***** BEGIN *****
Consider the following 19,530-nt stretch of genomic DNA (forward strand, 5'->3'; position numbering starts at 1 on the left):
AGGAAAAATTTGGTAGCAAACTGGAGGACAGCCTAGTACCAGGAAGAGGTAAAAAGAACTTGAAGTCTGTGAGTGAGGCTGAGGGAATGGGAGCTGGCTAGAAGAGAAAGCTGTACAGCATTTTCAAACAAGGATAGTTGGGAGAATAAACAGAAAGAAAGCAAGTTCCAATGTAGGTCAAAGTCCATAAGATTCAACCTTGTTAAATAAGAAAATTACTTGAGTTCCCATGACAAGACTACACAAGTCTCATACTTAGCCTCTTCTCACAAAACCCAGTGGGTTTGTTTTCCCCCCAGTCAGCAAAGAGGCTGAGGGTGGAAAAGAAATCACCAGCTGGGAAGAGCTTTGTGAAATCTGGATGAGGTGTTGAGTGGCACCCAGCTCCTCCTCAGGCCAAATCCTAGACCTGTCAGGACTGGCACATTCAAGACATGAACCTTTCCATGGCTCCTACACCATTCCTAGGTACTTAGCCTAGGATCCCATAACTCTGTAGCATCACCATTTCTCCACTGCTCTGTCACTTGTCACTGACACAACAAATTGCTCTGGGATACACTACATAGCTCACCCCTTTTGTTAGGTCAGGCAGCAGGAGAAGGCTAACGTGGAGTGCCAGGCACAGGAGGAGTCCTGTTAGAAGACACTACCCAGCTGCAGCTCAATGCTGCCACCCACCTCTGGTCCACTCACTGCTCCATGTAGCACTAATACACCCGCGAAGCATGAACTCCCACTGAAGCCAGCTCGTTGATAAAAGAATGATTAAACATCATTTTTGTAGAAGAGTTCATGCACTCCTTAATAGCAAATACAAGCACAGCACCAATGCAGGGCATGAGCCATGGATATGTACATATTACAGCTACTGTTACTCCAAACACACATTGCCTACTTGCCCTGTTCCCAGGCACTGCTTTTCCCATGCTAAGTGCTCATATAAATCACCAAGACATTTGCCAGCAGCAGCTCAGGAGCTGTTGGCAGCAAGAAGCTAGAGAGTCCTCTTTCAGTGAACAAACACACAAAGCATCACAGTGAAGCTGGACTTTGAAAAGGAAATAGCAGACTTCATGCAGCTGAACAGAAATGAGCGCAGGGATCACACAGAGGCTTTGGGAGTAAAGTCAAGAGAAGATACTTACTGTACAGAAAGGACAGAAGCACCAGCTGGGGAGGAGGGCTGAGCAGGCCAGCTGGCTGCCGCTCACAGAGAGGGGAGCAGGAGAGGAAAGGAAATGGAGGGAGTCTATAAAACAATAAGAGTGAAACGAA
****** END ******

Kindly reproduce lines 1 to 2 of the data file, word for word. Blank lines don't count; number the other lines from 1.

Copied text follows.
Consider the following 19,530-nt stretch of genomic DNA (forward strand, 5'->3'; position numbering starts at 1 on the left):
AGGAAAAATTTGGTAGCAAACTGGAGGACAGCCTAGTACCAGGAAGAGGTAAAAAGAACTTGAAGTCTGTGAGTGAGGCTGAGGGAATGGGAGCTGGCTAGAAGAGAAAGCTGTACAGCATTTTCAAACAAGGATAGTTGGGAGAATAAACAGAAAGAAAGCAAGTTCCAATGTAGGTCAAAGTCCATAAGATTCAACCTTGTTAAATAAGAAAATTACTTGAGTTCCCATGACAAGACTACACAAGTCTCATACTTAGCCTCTTCTCACAAAACCCAGTGGGTTTGTTTTCCCCCCAGTCAGCAAAGAGGCTGAGGGTGGAAAAGAAATCACCAGCTGGGAAGAGCTTTGTGAAATCTGGATGAGGTGTTGAGTGGCACCCAGCTCCTCCTCAGGCCAAATCCTAGACCTGTCAGGACTGGCACATTCAAGACATGAACCTTTCCATGGCTCCTACACCATTCCTAGGTACTTAGCCTAGGATCCCATAACTCTGTAGCATCACCATTTCTCCACTGCTCTGTCACTTGTCACTGACACAACAAATTGCTCTGGGATACACTACATAGCTCACCCCTTTTGTTAGGTCAGGCAGCAGGAGAAGGCTAACGTGGAGTGCCAGGCACAGGAGGAGTCCTGTTAGAAGACACTACCCAGCTGCAGCTCAATGCTGCCACCCACCTCTGGTCCACTCACTGCTCCATGTAGCACTAATACACCCGCGAAGCATGAACTCCCACTGAAGCCAGCTCGTTGATAAAAGAATGATTAAACATCATTTTTGTAGAAGAGTTCATGCACTCCTTAATAGCAAATACAAGCACAGCACCAATGCAGGGCATGAGCCATGGATATGTACATATTACAGCTACTGTTACTCCAAACACACATTGCCTACTTGCCCTGTTCCCAGGCACTGCTTTTCCCATGCTAAGTGCTCATATAAATCACCAAGACATTTGCCAGCAGCAGCTCAGGAGCTGTTGGCAGCAAGAAGCTAGAGAGTCCTCTTTCAGTGAACAAACACACAAAGCATCACAGTGAAGCTGGACTTTGAAAAGGAAATAGCAGACTTCATGCAGCTGAACAGAAATGAGCGCAGGGATCACACAGAGGCTTTGGGAGTAAAGTCAAGAGAAGATACTTACTGTACAGAAAGGACAGAAGCACCAGCTGGGGAGGAGGGCTGAGCAGGCCAGCTGGCTGCCGCTCACAGAGAGGGGAGCAGGAGAGGAAAGGAAATGGAGGGAGTCTATAAAACAATAAGAGTGAAACGAA